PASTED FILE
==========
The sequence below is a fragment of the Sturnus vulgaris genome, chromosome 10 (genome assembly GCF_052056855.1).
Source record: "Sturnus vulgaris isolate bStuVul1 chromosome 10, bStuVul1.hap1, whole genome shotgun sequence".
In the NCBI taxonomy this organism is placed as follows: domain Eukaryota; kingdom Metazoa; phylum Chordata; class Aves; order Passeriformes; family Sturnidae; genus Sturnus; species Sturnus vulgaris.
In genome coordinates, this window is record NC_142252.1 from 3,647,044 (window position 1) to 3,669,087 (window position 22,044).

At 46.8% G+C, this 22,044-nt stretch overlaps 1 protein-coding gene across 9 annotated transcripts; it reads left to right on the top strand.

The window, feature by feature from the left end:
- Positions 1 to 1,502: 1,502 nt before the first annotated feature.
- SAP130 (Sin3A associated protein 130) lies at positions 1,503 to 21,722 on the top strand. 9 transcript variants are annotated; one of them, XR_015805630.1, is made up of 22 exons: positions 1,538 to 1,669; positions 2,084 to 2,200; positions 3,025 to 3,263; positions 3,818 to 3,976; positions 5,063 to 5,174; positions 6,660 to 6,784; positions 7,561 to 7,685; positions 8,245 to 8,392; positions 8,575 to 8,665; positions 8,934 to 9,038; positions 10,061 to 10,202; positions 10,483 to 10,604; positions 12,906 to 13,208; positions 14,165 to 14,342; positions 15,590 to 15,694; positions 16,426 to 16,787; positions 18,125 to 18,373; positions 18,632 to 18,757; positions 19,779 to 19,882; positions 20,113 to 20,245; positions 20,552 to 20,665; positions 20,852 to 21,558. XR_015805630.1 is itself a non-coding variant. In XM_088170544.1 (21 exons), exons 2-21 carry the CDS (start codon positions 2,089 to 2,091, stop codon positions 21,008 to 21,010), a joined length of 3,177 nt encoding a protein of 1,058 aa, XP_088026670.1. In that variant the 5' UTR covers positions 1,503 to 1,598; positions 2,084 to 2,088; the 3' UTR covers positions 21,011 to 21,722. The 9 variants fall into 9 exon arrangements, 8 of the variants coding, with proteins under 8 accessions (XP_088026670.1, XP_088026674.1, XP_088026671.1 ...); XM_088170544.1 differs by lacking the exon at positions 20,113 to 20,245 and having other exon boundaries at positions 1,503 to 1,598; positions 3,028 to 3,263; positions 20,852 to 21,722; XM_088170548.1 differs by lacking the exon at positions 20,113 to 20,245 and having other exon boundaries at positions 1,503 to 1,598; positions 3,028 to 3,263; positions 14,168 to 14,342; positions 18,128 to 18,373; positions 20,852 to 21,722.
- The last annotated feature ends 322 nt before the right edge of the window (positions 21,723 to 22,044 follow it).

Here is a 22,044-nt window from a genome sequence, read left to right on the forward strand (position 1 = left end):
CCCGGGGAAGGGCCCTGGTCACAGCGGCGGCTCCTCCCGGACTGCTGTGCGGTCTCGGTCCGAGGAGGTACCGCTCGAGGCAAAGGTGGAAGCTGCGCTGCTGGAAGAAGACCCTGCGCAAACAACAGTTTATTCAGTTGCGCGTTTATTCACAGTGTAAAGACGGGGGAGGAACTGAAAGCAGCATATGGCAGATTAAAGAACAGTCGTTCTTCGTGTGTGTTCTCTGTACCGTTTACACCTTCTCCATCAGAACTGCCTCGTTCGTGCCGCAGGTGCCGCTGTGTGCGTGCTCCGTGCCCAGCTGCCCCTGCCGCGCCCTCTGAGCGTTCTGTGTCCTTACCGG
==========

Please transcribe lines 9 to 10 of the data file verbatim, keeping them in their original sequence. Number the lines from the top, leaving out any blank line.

- The last annotated feature ends 322 nt before the right edge of the window (positions 21,723 to 22,044 follow it).

Here is a 22,044-nt window from a genome sequence, read left to right on the forward strand (position 1 = left end):